Sunday, May 16, 2010

Excerpts From the Gardener's Notebook

"It appears we have turned the corner on a very long winter and finally, spring is more evident with each warming day..."

The shade loving Foamflower has rallied from a long winter retreat; it has spread out and is filling an essential corner quite nicely this year! 


First volunteers: Vibrant Columbine has popped up literally overnight and is a massive purple haze! 
Rhodondenrons are preparing for a vast showing very shortly...  

Early Edibles
First-of- the-season tomato plant is in the ground: Stupice, another unique find from the Springfield Farmers’ Market. Due date: 52 days and counting. Be still, my heart! Can this be true?
"Extremely early potato-leaf Czech heirloom that bears abundant very sweet, flavorful 2 to 3” deep red fruit. A 1988 comparative tasting in the San Francisco Bay area gave it first place for its wonderful sweet/acid, tomatoey flavor and production."

Herbs and Such
Outcropping of nearly invasive Greek Oregano and a tiny spring Strawberry is in bloom!

Weekly Forecast
"Cooling temperatures with intermittent rain. Sigh. What happened to'April showers bring May flowers'?"

Sunday, May 9, 2010

Market Memory Makers

This past Friday was the beginning of a new season for our Springfield Farmers’ Market and I was one among many caught in a blur of anticipation and excitement.  Early apprehensions over the new shift to an afternoon/evening venue were soon forgotten amidst a steady stream of enthusiastic supporters.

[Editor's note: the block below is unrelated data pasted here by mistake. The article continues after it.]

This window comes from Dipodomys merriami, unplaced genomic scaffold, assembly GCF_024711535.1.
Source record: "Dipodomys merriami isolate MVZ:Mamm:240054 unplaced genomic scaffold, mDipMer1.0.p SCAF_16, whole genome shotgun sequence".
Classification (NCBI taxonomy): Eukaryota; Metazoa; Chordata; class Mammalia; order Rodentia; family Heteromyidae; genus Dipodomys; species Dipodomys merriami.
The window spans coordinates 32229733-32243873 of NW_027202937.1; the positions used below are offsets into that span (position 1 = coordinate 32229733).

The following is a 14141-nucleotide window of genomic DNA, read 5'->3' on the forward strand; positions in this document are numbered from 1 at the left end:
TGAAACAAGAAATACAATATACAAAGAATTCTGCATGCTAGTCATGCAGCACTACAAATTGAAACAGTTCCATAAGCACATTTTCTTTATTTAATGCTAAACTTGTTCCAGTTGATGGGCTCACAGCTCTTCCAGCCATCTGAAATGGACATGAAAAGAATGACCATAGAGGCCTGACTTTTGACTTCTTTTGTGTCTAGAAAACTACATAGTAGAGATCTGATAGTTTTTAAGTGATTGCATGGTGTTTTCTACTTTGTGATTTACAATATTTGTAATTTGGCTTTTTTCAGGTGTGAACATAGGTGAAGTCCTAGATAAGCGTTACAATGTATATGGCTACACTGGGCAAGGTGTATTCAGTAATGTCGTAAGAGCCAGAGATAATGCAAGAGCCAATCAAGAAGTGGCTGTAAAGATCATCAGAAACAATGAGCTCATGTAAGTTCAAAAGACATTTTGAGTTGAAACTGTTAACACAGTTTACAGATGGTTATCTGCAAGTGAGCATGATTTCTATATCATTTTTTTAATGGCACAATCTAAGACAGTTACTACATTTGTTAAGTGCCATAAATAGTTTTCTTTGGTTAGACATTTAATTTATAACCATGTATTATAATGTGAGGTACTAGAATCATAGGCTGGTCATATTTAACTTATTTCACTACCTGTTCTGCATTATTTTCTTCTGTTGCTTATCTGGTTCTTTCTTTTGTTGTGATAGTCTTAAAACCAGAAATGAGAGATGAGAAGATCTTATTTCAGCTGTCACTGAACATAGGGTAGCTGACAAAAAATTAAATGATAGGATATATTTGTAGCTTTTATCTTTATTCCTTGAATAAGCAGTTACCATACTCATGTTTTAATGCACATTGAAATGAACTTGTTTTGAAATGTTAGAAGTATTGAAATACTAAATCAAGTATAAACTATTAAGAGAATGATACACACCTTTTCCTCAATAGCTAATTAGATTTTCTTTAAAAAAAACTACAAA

From my perspective, it was all good.  There was a sense of relaxed, casual enjoyment and folks were happy to linger longer and fully enjoy all that the market had to offer. 

As the sun shifted to the west the market hummed with activities for the kids, plentiful exchanges of food and drink, baked goods, fresh produce as well as a seasonal assortment of tiny starts and plants for the home gardeners.  Plus, it was a chance to follow the latest market buzz and chat up the hard working farmers, growers, and producers - even place pre-orders with a local fishmonger promising fresh salmon next week.

One highlight was my first fresh horchata this side of Mexico. It was a treat to sip this cool, refreshing drink and mingle with friends while foot-tapping music floated above the market. It reminded me of similar sweet occasions at bustling mercardos and tiendas in Mexico.

Horchata is typically made with rice pressed or blended into a milky form with water. It is flavored with cinnamon, vanilla, and sweetened with sugar - milk, fresh fruit, or nuts are sometimes included.  

1 stick cinnamon (or about 1/2 tsp. powdered)
2/3 cup sugar
1 1/4 cups long grained white rice, uncooked
5 cups water
1 teaspoons vanilla

In a blender, break up cinnamon and pulverize it with sugar. Add the rice and blend until a fine powder.

Slowly add about 3 cups of water to blender and puree; add vanilla, remaining water and combine well.

Pour into a storage container and refrigerate for at least 5 hours, or overnight.  The following day, strain into pitcher. Adjust flavors, add milk if desired. Serve over ice. Serves 4 ~~

Sunday, May 2, 2010

Simply Fascinating